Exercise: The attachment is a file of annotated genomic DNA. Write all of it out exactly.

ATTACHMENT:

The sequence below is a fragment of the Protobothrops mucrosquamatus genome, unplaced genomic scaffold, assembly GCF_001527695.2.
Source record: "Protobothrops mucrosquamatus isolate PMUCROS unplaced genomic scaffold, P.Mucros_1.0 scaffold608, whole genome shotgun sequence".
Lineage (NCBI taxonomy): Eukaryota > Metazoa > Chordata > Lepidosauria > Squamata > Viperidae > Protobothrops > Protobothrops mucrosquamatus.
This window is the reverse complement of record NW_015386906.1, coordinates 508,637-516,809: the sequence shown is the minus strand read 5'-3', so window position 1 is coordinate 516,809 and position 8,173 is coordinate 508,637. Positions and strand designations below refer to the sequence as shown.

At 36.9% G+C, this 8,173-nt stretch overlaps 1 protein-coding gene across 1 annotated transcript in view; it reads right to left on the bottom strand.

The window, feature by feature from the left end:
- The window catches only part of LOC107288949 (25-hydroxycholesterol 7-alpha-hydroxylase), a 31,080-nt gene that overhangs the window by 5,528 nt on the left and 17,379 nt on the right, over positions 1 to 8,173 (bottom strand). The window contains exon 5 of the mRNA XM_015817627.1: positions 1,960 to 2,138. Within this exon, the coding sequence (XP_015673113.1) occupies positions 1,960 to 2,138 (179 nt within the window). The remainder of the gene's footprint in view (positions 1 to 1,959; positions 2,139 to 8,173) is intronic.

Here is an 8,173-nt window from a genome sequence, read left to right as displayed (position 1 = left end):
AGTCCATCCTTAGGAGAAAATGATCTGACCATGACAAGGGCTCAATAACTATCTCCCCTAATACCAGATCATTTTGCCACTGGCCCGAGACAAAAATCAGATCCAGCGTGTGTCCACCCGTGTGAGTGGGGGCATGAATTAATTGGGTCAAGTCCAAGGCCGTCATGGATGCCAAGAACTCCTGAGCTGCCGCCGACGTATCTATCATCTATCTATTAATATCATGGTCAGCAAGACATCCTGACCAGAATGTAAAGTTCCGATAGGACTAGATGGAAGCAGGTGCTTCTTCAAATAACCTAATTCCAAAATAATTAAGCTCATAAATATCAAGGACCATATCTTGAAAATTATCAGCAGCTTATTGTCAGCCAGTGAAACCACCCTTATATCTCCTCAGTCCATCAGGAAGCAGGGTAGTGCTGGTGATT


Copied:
The sequence below is a fragment of the Protobothrops mucrosquamatus genome, unplaced genomic scaffold, assembly GCF_001527695.2.
Source record: "Protobothrops mucrosquamatus isolate PMUCROS unplaced genomic scaffold, P.Mucros_1.0 scaffold608, whole genome shotgun sequence".
Lineage (NCBI taxonomy): Eukaryota > Metazoa > Chordata > Lepidosauria > Squamata > Viperidae > Protobothrops > Protobothrops mucrosquamatus.
This window is the reverse complement of record NW_015386906.1, coordinates 508,637-516,809: the sequence shown is the minus strand read 5'-3', so window position 1 is coordinate 516,809 and position 8,173 is coordinate 508,637. Positions and strand designations below refer to the sequence as shown.

At 36.9% G+C, this 8,173-nt stretch overlaps 1 protein-coding gene across 1 annotated transcript in view; it reads right to left on the bottom strand.

The window, feature by feature from the left end:
- The window catches only part of LOC107288949 (25-hydroxycholesterol 7-alpha-hydroxylase), a 31,080-nt gene that overhangs the window by 5,528 nt on the left and 17,379 nt on the right, over positions 1 to 8,173 (bottom strand). The window contains exon 5 of the mRNA XM_015817627.1: positions 1,960 to 2,138. Within this exon, the coding sequence (XP_015673113.1) occupies positions 1,960 to 2,138 (179 nt within the window). The remainder of the gene's footprint in view (positions 1 to 1,959; positions 2,139 to 8,173) is intronic.

Here is an 8,173-nt window from a genome sequence, read left to right as displayed (position 1 = left end):
AGTCCATCCTTAGGAGAAAATGATCTGACCATGACAAGGGCTCAATAACTATCTCCCCTAATACCAGATCATTTTGCCACTGGCCCGAGACAAAAATCAGATCCAGCGTGTGTCCACCCGTGTGAGTGGGGGCATGAATTAATTGGGTCAAGTCCAAGGCCGTCATGGATGCCAAGAACTCCTGAGCTGCCGCCGACGTATCTATCATCTATCTATTAATATCATGGTCAGCAAGACATCCTGACCAGAATGTAAAGTTCCGATAGGACTAGATGGAAGCAGGTGCTTCTTCAAATAACCTAATTCCAAAATAATTAAGCTCATAAATATCAAGGACCATATCTTGAAAATTATCAGCAGCTTATTGTCAGCCAGTGAAACCACCCTTATATCTCCTCAGTCCATCAGGAAGCAGGGTAGTGCTGGTGATT